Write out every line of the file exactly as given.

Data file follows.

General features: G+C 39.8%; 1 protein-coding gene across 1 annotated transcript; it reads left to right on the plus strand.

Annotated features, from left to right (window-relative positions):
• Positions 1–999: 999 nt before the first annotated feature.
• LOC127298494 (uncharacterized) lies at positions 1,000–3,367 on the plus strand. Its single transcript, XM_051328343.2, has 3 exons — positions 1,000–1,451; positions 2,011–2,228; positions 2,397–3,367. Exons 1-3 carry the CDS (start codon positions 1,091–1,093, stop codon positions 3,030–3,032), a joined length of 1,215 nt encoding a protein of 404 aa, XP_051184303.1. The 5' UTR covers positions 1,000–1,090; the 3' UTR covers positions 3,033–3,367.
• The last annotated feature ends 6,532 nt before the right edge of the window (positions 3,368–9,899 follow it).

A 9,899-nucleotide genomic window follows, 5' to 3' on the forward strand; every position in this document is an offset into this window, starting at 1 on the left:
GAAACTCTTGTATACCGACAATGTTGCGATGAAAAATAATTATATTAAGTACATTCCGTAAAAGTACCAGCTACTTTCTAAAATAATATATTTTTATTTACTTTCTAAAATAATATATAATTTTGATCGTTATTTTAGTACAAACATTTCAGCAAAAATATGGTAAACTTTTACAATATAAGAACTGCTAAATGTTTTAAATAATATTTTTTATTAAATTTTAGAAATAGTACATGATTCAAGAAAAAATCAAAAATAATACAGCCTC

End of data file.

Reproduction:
General features: G+C 39.8%; 1 protein-coding gene across 1 annotated transcript; it reads left to right on the plus strand.

Annotated features, from left to right (window-relative positions):
• Positions 1–999: 999 nt before the first annotated feature.
• LOC127298494 (uncharacterized) lies at positions 1,000–3,367 on the plus strand. Its single transcript, XM_051328343.2, has 3 exons — positions 1,000–1,451; positions 2,011–2,228; positions 2,397–3,367. Exons 1-3 carry the CDS (start codon positions 1,091–1,093, stop codon positions 3,030–3,032), a joined length of 1,215 nt encoding a protein of 404 aa, XP_051184303.1. The 5' UTR covers positions 1,000–1,090; the 3' UTR covers positions 3,033–3,367.
• The last annotated feature ends 6,532 nt before the right edge of the window (positions 3,368–9,899 follow it).

A 9,899-nucleotide genomic window follows, 5' to 3' on the forward strand; every position in this document is an offset into this window, starting at 1 on the left:
GAAACTCTTGTATACCGACAATGTTGCGATGAAAAATAATTATATTAAGTACATTCCGTAAAAGTACCAGCTACTTTCTAAAATAATATATTTTTATTTACTTTCTAAAATAATATATAATTTTGATCGTTATTTTAGTACAAACATTTCAGCAAAAATATGGTAAACTTTTACAATATAAGAACTGCTAAATGTTTTAAATAATATTTTTTATTAAATTTTAGAAATAGTACATGATTCAAGAAAAAATCAAAAATAATACAGCCTC